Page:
Beyond the Gym: Rediscovering Nature & Peeing in the Woods.

During almost four months of Sheltering-In-Place to contain the Corona Virus in Northern California, I’ve rediscovered natural wonders, like watching wildlife as I walk alongside a riverbank, or the simple joy of peeing in the woods.

I didn’t plan to uncover these unparalleled delights. Like most remarkable moments of epiphany, they revealed themselves spontaneously.

With gyms and virtually every form of recreation locked down during California’s comprehensive COVID closures, walking or hiking on wooded trails or along rivers was one of the few, and healthiest, options available. I found renewed pleasure in walking outside, and didn’t miss the boundless boredom of the treadmill. For years, I found it ludicrous to look at a lock-step line-up of aging Boomers, earphones hugging their heads, running nowhere as fast as they could, frantically trying to outrace death.

Even before the pandemic put pumping iron on pause, gym membership, for me, was teetering on a very narrow beam. When I lived in San Francisco and was a member of a 24-Hour Fitness near the Embarcedero — where many of SF’s homeless came to shower — I watched in amazement as one fully clothed homeless guy jumped into the hot tub, convincing me it was time to change gyms, before he could change his clothes.

Moving up to Napa County, I first joined a very classy health club in St. Helena, and then a déclassé club in Napa City. The déclassé Club — which should have been its name — met my low expectations when I noticed all the expectorating old men were using the showers as their personal spittoons. I quit the club and it went out of business a short time later.

My last gym was a gleaming, light-filled spotless place — part of the In-Shape Health Club franchise that opened in Napa with two swimming pools, one indoors and one out. Yet, even such a pristine place, couldn’t work out the rank rattiness of gym rats. A sparkling locker room quickly lost its luster, with wet towels left lumped in piles, and sinks filled with shaved hair follicles. I got tired of complaining about cleanliness: why didn’t they enforce the rule about no shoes in the steamroom? Why was the pool so dirty? Why were kids under 16 permitted in the Jacuzzi when the sign clearly said “NO.?” Why were lethargic, lard-like “water walkers” allowed to clog up the clearly marked “lap swimming lanes?” The only consistent “NO”, was that NO ONE enforced the rules.

Nor did anyone keep after the germ-generating jocks to wipe down machines as a courtesy to others, re-rack weights, or to pick up their own mess. I got tired of telling people, “your mother doesn’t work here.” After the pandemic hit, I had pathogen-packed nightmares, with mask-less musclemen panting, grunting and vaulting virus in my direction. The idea of becoming a crazed Covid Cop did not appeal to me. I was looking to reduce stress, not produce more of it.

I was enjoying my hikes in nature so much more than I ever enjoyed the gym. Unlike many fellow Corona Virus hibernators, I hadn’t gained one single pound during the closedown. So, even when the State permitted health clubs to have a limited opening, I cancelled my gym membership — the first time in more than 40 years I would be without one, something unthinkable before COVID. I was $110 per month richer, and happy to spend it on some good Napa wines. I didn’t want any more worry of wiping down every piece of equipment both before and after use.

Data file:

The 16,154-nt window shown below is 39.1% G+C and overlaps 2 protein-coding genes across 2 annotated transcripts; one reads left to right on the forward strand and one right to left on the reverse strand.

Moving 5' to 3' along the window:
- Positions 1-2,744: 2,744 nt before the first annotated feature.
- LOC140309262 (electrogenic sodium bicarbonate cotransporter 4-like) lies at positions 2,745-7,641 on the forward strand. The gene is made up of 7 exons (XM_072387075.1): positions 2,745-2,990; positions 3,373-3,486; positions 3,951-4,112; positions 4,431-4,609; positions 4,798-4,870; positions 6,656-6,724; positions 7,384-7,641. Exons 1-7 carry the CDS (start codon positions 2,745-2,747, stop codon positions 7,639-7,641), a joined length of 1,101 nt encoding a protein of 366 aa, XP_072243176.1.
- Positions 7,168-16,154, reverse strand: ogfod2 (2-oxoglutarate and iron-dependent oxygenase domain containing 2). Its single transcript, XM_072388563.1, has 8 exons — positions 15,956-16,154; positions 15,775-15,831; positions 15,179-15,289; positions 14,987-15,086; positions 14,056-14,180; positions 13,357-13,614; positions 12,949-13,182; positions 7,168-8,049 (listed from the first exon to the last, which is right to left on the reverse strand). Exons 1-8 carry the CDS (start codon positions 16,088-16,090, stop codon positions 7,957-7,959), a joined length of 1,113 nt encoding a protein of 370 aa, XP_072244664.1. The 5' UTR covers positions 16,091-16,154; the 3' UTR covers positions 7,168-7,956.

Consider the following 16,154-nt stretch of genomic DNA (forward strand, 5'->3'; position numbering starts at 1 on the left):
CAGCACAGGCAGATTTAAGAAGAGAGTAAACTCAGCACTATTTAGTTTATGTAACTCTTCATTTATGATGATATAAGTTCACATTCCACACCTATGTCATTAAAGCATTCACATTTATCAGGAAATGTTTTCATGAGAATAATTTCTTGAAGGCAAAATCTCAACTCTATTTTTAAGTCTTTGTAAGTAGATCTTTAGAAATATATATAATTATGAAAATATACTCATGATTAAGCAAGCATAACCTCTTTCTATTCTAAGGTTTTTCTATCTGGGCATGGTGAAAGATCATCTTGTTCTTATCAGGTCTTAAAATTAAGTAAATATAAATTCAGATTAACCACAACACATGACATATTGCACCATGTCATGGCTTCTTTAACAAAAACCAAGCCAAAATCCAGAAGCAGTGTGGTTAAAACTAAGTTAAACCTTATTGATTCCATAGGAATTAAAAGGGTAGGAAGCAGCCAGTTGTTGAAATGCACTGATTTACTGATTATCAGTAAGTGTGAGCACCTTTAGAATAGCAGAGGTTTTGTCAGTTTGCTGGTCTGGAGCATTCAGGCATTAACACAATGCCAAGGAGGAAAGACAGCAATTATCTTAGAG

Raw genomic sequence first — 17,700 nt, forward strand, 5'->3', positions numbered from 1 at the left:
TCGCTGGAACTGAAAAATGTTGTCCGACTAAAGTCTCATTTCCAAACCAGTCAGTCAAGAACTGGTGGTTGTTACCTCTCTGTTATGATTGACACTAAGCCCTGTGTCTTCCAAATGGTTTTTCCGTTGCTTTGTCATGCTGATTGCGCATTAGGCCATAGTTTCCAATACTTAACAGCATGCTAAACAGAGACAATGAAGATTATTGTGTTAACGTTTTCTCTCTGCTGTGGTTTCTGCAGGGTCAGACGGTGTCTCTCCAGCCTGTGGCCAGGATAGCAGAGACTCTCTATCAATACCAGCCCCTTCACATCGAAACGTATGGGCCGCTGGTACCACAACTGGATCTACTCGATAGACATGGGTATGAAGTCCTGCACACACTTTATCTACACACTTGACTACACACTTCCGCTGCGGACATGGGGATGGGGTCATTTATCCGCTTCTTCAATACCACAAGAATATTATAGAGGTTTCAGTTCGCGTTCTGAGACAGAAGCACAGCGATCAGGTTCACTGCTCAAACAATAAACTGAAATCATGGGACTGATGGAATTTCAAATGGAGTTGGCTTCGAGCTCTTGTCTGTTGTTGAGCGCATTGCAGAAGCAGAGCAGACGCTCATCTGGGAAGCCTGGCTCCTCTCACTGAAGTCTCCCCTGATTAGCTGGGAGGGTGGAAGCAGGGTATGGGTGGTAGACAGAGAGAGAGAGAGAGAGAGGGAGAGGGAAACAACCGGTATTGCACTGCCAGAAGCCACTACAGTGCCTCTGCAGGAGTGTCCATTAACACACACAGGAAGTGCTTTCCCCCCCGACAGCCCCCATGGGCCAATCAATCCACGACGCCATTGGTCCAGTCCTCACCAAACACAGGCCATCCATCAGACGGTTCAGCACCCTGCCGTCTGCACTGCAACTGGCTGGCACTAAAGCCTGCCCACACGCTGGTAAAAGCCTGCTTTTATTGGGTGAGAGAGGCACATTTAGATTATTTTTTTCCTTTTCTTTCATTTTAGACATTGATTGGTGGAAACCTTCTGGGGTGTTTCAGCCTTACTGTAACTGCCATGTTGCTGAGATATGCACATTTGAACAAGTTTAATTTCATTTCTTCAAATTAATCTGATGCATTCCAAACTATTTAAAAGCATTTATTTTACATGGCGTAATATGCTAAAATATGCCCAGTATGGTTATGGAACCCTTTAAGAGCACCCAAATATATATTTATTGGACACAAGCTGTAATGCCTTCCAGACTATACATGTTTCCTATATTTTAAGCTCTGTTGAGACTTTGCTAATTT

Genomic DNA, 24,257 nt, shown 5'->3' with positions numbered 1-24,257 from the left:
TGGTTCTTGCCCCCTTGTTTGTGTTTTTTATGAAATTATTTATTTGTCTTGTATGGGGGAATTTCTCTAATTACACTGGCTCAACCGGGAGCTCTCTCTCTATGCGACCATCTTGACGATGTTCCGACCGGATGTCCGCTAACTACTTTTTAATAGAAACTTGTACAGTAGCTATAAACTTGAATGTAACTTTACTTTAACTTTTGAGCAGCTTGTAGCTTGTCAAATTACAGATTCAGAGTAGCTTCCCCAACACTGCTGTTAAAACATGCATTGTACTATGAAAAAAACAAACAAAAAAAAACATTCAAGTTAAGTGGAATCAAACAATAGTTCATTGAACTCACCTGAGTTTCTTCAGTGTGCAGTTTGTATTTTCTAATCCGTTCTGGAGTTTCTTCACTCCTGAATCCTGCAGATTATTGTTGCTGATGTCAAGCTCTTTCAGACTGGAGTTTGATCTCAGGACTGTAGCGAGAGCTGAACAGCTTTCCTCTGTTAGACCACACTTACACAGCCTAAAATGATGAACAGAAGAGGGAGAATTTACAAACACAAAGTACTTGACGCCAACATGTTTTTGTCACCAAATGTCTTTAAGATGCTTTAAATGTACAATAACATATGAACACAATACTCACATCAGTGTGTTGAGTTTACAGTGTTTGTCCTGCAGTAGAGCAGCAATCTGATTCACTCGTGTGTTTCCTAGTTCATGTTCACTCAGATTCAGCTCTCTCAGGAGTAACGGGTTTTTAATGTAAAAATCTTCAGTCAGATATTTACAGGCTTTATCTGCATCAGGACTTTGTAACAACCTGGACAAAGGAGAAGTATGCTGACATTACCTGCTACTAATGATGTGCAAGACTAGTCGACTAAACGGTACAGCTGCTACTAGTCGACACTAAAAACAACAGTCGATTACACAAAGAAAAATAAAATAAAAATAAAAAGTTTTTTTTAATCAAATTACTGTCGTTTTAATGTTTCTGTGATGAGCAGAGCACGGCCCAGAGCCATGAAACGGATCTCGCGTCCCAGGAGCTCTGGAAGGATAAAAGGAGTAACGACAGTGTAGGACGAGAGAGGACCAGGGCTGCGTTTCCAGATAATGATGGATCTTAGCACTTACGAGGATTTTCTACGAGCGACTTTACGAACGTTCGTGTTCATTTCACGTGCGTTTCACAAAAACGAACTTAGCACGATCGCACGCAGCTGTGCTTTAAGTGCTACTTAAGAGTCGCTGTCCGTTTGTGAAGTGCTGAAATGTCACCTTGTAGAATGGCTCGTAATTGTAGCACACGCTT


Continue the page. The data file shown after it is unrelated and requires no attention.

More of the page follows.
I was free. Better yet, the outdoors were free from disinfecting wipes.

There was, however, one fundamental problem with returning to nature. After hiking for 90 minutes or two-hours, I usually needed to pee. Public restrooms were out, since most were shuttered, and those that weren’t, should have been. With the Corona Virus lurking on every touchable surface, the last thing I wanted to do was brush against a surface that others might have touched. I know I’m clean, but what are you, to paraphrase PeeWee Herman — a perfect quote for quarantine times.

At first, I abstained from drinking any water for an hour before hiking, hit the bathroom before bolting out, and dashed home when my bladder began to beckon. But, regularly hiking together with my partner for the first time in years, I enjoyed our outings more and more. I wasn’t so eager for them to end, and she was better at “holding it,” than I.

So, last month, on a beautiful trail along the Napa River, I did what I had not done in decades. I peed outside. I knew I wouldn’t make it all the way home, so I spotted an off-the-trail spot, out of the sightline of other hikers & bikers, unzipped my safari shorts, and did what came naturally. It was glorious. I urinated on some rocks, not wanting to damage any plants or trees.

I glanced over my shoulder, expecting to be busted by Officer Lockstock, the corpulent cop in the Tony Award winning show “Urinetown”, who arrested people not paying to pee. No one. No bikers, no hikers. No one. I was free to pee for free. So exhilarating.

This week, on a magnificent trail in South Napa with a canopy of Eucalyptus trees, I had to go again after hiking for nearly three miles. I picked the perfect spot, behind a huge Eucalyptus, with a tree-trunk four times my size. This time, there was a slight, delightful breeze, and the gentle zephyr entered my open zipper, making me want to pee in the woods for worlds without end. I was, like a young boy, liberated from the gym, and free to pee outdoors again.

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